Who Knows?

In the post-dissertation-defense festivities, my doctoral advisor challenged me on my unintentional Calvinism. I had consistently written of the God who is revealed to us in Jesus. While this may not sound like much, the challenge to move away from language of revelation sparked my imagination. This post is some rumination on this challenge.

The Revealed Challenge

There is a central question in my advisor's challenge that most Christians wrestle with and then stop thinking about: how do we find out who God is? This is a good question. Calvin's answer was that God reveals himself to us through scripture. God comes to us and opens us to the good news. 

While this may not sound like much to be challenged over, there are assumptions and implications that should make Lutherans (and several other denominations and faiths) uncomfortable. Add to this my relational understanding of vocation, and the issue of revelation becomes even greater.

So what language is there to talk about how we find out who God is that is not based on revelation?

I've been playing around with language of knowing. We find out who God is because God knows us in Jesus--and in two distinct ways.

The God Who Knows Us

First, God know us because of the ubiquity of Christ. As we learn in John 1:3, everything was created through Jesus. God, therefore, knows everything that is as a creator knows what she has created.

Second, God know us because of the incarnation. Because God became human in Jesus (Matthew 1:20-23), and Jesus joined us in the full depths of human suffering (Matthew 27:46) and the heights of human celebration (John 2:1-2), therefore the existential crisis, the perceived absence of the presence of God, and the exhilaration of joy are part of who God is.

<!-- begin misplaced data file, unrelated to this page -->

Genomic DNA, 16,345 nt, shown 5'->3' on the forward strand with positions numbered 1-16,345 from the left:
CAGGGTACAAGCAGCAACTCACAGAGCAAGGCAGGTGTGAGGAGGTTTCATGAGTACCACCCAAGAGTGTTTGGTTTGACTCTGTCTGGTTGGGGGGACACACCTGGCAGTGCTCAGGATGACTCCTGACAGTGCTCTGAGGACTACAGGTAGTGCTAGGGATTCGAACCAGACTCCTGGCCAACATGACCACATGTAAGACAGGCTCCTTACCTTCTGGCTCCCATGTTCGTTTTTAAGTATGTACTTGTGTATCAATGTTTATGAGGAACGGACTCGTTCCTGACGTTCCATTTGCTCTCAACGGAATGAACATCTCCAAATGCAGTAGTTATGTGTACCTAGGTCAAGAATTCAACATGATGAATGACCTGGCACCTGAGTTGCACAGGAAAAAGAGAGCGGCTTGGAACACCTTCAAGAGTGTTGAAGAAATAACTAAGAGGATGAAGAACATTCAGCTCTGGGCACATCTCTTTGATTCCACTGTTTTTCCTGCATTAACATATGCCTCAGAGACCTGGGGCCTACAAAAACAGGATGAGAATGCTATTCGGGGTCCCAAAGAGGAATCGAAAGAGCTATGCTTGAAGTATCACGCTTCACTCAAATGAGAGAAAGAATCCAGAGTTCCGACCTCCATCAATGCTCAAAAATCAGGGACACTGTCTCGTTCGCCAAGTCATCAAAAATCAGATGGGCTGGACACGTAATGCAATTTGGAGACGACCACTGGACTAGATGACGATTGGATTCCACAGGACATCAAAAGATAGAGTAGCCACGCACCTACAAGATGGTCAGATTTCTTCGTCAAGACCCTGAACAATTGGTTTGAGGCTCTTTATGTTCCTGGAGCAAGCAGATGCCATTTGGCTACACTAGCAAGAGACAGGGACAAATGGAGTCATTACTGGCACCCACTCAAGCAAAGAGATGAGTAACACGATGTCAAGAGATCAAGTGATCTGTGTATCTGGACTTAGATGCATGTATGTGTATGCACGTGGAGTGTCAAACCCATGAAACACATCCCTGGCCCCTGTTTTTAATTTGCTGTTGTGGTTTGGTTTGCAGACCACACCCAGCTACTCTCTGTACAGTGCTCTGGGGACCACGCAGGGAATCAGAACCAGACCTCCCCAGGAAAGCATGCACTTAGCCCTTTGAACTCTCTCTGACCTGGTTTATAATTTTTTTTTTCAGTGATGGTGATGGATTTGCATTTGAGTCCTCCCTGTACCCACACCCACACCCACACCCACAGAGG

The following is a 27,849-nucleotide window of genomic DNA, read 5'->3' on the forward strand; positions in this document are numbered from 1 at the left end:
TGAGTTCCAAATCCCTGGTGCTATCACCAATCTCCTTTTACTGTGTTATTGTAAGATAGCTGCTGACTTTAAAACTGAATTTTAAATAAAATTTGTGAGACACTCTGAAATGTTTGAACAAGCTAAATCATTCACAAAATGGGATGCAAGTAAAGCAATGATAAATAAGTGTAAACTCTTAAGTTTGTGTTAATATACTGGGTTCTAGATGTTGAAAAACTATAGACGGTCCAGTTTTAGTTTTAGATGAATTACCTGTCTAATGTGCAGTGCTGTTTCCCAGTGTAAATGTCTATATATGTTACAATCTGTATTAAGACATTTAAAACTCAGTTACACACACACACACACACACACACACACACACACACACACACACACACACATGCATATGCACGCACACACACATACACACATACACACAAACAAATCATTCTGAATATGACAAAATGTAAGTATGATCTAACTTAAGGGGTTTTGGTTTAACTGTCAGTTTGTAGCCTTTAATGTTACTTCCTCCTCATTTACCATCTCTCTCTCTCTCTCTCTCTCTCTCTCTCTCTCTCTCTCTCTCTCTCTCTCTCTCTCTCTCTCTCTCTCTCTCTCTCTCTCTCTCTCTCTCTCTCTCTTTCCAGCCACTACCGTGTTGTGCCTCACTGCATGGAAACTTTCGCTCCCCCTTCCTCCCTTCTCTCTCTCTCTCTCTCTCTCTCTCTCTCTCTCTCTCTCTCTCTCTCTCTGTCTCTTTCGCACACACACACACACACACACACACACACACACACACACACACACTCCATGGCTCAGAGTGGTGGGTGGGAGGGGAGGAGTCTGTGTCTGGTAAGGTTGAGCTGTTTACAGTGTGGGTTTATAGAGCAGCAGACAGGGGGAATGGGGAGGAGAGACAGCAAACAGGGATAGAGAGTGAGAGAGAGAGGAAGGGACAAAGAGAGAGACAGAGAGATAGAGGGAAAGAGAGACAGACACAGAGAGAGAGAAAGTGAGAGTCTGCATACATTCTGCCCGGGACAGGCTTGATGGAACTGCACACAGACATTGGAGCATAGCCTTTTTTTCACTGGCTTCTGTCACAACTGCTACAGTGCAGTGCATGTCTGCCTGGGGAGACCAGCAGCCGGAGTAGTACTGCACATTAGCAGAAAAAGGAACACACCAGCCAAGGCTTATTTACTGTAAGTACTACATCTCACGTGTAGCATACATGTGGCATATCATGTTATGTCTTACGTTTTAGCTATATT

We find out who God is because God has found out who we are and will be. This includes both epistemological and experiential knowing, and more than that. It includes a physical knowing that is more intimate than sex and an emotional knowing that is more empathetic than fear. The God who knows us in Jesus know us better than we can know ourselves.


We wonder where God is in tragedy. We fear that God is absent from our lives. We look for some direction from God. In our joys and mountain-top experiences, we feel God present, close, and active even if we sometimes get confused about which god it is. 

In all of this life, the God who know us in Jesus continues to provide for us, continues to call us through the Holy Spirit, and continues to love us. Not because we are worthy, but because--first and foremost--we belong to God and God loves us, especially when we challenge God's love, existence, or attention.

This God who knows us in Jesus is the same God who made hundreds of gallons of water into wine so a wedding feast could continue. This God who knows us in Jesus is the same God who cried out, "My God, why have you forsaken me?" This God who know us in Jesus is the same God who created us and all things.

We find out about this God through God's own work of sending others into our lives who get to know us in all of life's joys and challenges. We find out about this God through encounters with scripture and moments of discovery, but only because God know us in Jesus and so gives us other people who help us into scripture and discovery. We find out about this God because God and bothered to find out about us--our model for faithful relationships.

An Invitation

I'm playing around with this language, so if you have any insights or input, please comment below.